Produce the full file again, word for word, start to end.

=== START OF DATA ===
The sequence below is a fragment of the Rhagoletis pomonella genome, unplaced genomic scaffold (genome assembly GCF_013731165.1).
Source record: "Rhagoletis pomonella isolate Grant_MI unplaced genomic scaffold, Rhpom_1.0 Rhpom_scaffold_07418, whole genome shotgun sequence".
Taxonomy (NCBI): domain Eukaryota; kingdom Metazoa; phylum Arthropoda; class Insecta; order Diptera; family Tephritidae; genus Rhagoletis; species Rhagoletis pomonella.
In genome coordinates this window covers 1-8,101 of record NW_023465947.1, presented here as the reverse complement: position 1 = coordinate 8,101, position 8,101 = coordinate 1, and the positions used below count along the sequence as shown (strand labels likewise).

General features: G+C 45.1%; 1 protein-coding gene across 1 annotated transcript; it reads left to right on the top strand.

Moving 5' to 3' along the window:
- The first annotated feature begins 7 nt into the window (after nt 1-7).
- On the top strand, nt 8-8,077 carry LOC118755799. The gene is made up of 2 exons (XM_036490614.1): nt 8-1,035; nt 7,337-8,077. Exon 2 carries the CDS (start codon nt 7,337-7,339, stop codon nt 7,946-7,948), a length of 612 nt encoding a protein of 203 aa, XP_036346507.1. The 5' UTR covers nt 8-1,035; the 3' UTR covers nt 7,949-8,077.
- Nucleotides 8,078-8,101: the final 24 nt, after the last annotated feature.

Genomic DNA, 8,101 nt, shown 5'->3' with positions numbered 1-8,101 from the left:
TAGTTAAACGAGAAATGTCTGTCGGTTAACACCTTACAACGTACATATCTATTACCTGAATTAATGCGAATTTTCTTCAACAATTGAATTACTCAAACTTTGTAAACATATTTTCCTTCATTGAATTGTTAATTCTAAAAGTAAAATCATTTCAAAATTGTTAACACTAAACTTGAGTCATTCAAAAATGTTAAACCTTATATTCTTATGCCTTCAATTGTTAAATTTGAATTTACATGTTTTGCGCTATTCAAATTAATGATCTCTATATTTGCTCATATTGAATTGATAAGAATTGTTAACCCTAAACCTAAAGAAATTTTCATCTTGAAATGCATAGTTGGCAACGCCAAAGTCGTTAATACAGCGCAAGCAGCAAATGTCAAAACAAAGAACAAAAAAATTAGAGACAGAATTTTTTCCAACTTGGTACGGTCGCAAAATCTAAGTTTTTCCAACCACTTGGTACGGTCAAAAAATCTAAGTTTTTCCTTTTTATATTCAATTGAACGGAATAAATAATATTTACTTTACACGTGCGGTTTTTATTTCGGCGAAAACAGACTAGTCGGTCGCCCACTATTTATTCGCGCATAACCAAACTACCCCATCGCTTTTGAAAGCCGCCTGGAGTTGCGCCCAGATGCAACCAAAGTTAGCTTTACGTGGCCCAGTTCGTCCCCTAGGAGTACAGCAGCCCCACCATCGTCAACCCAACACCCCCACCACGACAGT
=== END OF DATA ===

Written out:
The sequence below is a fragment of the Rhagoletis pomonella genome, unplaced genomic scaffold (genome assembly GCF_013731165.1).
Source record: "Rhagoletis pomonella isolate Grant_MI unplaced genomic scaffold, Rhpom_1.0 Rhpom_scaffold_07418, whole genome shotgun sequence".
Taxonomy (NCBI): domain Eukaryota; kingdom Metazoa; phylum Arthropoda; class Insecta; order Diptera; family Tephritidae; genus Rhagoletis; species Rhagoletis pomonella.
In genome coordinates this window covers 1-8,101 of record NW_023465947.1, presented here as the reverse complement: position 1 = coordinate 8,101, position 8,101 = coordinate 1, and the positions used below count along the sequence as shown (strand labels likewise).

General features: G+C 45.1%; 1 protein-coding gene across 1 annotated transcript; it reads left to right on the top strand.

Moving 5' to 3' along the window:
- The first annotated feature begins 7 nt into the window (after nt 1-7).
- On the top strand, nt 8-8,077 carry LOC118755799. The gene is made up of 2 exons (XM_036490614.1): nt 8-1,035; nt 7,337-8,077. Exon 2 carries the CDS (start codon nt 7,337-7,339, stop codon nt 7,946-7,948), a length of 612 nt encoding a protein of 203 aa, XP_036346507.1. The 5' UTR covers nt 8-1,035; the 3' UTR covers nt 7,949-8,077.
- Nucleotides 8,078-8,101: the final 24 nt, after the last annotated feature.

Genomic DNA, 8,101 nt, shown 5'->3' with positions numbered 1-8,101 from the left:
TAGTTAAACGAGAAATGTCTGTCGGTTAACACCTTACAACGTACATATCTATTACCTGAATTAATGCGAATTTTCTTCAACAATTGAATTACTCAAACTTTGTAAACATATTTTCCTTCATTGAATTGTTAATTCTAAAAGTAAAATCATTTCAAAATTGTTAACACTAAACTTGAGTCATTCAAAAATGTTAAACCTTATATTCTTATGCCTTCAATTGTTAAATTTGAATTTACATGTTTTGCGCTATTCAAATTAATGATCTCTATATTTGCTCATATTGAATTGATAAGAATTGTTAACCCTAAACCTAAAGAAATTTTCATCTTGAAATGCATAGTTGGCAACGCCAAAGTCGTTAATACAGCGCAAGCAGCAAATGTCAAAACAAAGAACAAAAAAATTAGAGACAGAATTTTTTCCAACTTGGTACGGTCGCAAAATCTAAGTTTTTCCAACCACTTGGTACGGTCAAAAAATCTAAGTTTTTCCTTTTTATATTCAATTGAACGGAATAAATAATATTTACTTTACACGTGCGGTTTTTATTTCGGCGAAAACAGACTAGTCGGTCGCCCACTATTTATTCGCGCATAACCAAACTACCCCATCGCTTTTGAAAGCCGCCTGGAGTTGCGCCCAGATGCAACCAAAGTTAGCTTTACGTGGCCCAGTTCGTCCCCTAGGAGTACAGCAGCCCCACCATCGTCAACCCAACACCCCCACCACGACAGT